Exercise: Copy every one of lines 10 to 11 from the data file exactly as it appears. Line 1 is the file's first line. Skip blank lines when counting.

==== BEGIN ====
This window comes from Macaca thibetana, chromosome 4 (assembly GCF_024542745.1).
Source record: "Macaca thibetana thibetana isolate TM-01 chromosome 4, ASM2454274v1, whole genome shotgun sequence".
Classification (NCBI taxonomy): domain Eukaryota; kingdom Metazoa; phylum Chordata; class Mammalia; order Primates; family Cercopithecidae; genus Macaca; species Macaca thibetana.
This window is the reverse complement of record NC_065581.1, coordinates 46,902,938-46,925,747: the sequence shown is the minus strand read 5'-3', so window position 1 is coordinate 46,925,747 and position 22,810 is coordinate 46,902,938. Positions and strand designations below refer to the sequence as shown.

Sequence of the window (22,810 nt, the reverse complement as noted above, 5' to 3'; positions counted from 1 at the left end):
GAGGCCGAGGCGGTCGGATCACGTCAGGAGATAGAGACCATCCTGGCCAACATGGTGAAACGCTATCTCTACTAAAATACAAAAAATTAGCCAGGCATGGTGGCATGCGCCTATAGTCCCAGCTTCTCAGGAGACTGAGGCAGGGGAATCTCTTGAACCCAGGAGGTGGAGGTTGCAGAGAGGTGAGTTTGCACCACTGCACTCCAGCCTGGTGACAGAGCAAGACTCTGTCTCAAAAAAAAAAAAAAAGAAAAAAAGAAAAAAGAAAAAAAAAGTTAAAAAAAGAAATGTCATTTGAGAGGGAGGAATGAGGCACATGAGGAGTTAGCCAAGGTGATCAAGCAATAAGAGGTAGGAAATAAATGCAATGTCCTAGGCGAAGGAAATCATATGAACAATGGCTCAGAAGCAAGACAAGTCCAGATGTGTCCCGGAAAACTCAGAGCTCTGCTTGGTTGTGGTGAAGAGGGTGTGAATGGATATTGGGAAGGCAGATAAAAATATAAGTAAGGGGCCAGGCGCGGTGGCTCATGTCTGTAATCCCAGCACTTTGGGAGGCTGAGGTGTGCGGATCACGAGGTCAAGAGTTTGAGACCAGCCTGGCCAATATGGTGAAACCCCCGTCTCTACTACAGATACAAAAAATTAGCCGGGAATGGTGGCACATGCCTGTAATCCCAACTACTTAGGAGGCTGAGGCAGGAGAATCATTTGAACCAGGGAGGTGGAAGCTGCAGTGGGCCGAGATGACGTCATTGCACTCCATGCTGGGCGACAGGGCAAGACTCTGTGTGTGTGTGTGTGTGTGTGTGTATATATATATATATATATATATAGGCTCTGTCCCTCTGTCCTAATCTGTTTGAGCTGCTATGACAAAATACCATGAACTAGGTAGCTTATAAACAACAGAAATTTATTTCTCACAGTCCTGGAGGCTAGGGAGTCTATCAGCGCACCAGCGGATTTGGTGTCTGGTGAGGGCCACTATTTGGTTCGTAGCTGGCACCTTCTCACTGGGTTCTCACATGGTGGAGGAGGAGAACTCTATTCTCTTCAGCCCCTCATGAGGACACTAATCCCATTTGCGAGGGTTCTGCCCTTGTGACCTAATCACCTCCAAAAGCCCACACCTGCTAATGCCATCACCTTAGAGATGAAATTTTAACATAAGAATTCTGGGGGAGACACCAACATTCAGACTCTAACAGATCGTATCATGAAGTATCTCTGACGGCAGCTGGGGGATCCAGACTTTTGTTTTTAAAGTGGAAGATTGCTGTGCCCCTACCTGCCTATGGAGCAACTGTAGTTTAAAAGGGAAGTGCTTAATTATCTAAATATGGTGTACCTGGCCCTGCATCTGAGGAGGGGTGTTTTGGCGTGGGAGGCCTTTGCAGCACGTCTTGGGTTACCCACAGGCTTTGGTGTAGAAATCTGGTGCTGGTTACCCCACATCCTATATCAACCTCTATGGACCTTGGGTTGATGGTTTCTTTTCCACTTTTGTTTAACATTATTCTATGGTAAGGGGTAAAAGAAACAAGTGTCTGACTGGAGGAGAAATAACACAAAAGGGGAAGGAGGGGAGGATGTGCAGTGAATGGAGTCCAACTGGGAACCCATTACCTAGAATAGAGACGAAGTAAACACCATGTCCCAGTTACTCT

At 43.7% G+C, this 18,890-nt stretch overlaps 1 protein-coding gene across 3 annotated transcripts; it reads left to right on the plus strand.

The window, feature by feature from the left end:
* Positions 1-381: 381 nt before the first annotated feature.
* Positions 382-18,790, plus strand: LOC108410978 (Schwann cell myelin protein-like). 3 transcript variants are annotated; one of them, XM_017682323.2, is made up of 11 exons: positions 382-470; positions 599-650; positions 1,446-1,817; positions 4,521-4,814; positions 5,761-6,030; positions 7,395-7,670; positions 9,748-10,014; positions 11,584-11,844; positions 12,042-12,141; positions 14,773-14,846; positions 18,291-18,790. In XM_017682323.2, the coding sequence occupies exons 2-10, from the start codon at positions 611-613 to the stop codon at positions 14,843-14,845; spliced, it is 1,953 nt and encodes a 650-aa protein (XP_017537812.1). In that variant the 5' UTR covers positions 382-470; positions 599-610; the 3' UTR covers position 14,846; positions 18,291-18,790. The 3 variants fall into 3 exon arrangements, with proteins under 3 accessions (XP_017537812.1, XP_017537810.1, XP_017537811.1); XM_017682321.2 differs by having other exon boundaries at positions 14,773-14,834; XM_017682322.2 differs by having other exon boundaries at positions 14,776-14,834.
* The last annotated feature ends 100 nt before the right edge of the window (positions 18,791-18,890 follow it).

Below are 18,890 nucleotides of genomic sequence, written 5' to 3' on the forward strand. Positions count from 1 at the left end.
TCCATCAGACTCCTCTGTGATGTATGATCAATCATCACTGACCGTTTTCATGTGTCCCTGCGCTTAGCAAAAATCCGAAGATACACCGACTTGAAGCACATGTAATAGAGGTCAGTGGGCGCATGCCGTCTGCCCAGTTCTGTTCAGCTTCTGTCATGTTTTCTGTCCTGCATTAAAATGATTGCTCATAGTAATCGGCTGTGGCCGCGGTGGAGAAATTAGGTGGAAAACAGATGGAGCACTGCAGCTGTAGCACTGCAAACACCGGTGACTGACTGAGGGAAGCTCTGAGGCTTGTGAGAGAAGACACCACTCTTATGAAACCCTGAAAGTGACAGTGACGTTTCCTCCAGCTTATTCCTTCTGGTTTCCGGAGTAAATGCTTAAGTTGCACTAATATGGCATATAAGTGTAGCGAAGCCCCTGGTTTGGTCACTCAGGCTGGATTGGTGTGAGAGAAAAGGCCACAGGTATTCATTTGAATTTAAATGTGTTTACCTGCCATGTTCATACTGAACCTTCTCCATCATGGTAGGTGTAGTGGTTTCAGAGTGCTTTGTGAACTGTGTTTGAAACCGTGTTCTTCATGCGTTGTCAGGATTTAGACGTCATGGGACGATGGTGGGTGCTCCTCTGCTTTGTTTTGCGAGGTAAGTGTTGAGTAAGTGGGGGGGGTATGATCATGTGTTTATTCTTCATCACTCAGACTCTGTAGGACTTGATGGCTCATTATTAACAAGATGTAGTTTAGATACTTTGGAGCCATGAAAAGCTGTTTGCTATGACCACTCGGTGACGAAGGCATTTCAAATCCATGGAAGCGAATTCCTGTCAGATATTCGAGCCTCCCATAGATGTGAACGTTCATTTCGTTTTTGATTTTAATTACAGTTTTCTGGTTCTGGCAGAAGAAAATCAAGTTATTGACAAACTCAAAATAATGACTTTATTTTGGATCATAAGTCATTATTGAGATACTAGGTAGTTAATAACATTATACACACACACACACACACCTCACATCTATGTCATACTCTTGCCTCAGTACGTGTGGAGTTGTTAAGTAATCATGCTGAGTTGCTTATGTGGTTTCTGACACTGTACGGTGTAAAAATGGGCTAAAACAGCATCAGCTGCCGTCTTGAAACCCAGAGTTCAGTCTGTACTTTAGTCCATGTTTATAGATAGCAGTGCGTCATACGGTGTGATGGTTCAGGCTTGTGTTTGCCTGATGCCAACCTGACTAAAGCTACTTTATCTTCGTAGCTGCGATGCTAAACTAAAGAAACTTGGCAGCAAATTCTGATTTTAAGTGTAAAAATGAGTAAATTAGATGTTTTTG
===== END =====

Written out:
* Positions 382-18,790, plus strand: LOC108410978 (Schwann cell myelin protein-like). 3 transcript variants are annotated; one of them, XM_017682323.2, is made up of 11 exons: positions 382-470; positions 599-650; positions 1,446-1,817; positions 4,521-4,814; positions 5,761-6,030; positions 7,395-7,670; positions 9,748-10,014; positions 11,584-11,844; positions 12,042-12,141; positions 14,773-14,846; positions 18,291-18,790. In XM_017682323.2, the coding sequence occupies exons 2-10, from the start codon at positions 611-613 to the stop codon at positions 14,843-14,845; spliced, it is 1,953 nt and encodes a 650-aa protein (XP_017537812.1). In that variant the 5' UTR covers positions 382-470; positions 599-610; the 3' UTR covers position 14,846; positions 18,291-18,790. The 3 variants fall into 3 exon arrangements, with proteins under 3 accessions (XP_017537812.1, XP_017537810.1, XP_017537811.1); XM_017682321.2 differs by having other exon boundaries at positions 14,773-14,834; XM_017682322.2 differs by having other exon boundaries at positions 14,776-14,834.
* The last annotated feature ends 100 nt before the right edge of the window (positions 18,791-18,890 follow it).